Smart Foam

Researchers have made a lighter and potentially cheaper kind ofshape-memory alloy: materials that change shape in response to amagnetic field but remember their original shape. The new material, aporous foam made from a nickel-manganese-gallium alloy, stretchesslightly when exposed to a magnetic field. It retains its new form whenthe field is turned off, but it goes back to its original shape whenthe field is rotated 90 degrees.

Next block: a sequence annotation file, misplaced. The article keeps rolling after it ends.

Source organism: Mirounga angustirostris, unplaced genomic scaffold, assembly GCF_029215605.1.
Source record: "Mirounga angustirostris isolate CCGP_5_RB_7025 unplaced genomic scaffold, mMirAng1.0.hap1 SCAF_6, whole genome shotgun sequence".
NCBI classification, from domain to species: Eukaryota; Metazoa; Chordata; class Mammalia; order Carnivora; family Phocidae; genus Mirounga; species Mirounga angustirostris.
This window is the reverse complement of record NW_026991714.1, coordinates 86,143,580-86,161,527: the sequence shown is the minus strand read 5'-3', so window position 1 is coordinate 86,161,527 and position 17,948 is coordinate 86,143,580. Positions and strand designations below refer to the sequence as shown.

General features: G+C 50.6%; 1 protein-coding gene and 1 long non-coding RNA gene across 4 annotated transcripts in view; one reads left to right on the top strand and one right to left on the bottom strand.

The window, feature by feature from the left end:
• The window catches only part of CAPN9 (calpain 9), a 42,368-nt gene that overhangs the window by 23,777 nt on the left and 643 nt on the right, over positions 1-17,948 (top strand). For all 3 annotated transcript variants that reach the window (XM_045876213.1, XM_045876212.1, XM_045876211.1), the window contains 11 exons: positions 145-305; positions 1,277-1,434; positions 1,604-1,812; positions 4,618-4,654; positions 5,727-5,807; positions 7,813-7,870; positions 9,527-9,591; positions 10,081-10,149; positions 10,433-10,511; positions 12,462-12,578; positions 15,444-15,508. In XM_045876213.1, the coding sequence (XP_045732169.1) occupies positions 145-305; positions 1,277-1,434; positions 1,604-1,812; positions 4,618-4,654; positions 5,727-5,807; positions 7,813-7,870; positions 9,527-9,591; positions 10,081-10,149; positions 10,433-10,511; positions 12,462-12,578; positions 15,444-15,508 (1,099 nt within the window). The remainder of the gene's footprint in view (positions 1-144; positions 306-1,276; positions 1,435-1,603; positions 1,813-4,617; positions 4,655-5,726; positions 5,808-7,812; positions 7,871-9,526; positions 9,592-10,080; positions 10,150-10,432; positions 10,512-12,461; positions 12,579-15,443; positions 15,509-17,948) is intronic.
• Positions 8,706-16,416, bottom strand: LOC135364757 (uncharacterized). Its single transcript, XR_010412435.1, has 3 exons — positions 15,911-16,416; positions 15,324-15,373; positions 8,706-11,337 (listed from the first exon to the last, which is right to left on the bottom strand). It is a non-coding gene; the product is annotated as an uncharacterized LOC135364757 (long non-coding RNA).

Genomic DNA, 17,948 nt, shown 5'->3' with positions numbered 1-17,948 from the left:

Magnetic shape-memory alloys have been difficult and expensiveto make. The new alloy could be cheaper and easier to synthesize.

And it could be useful in devices that need very precise, repeatable, and rapid positioning, says David Dunand, a materials-science and engineering professor at Northwestern University. Dunand led the work on the new alloy with Peter Mullner,an associate professor at Boise State University. These devices includemicroscopes, tiny mirrors used in optical communication, and robotsused in medicine. Because the foam is light, it could lead to aerospaceapplications, such as airplane wings that morph to become moreaerodynamic.

Source: technologyreview.comAdded: 1 February 2008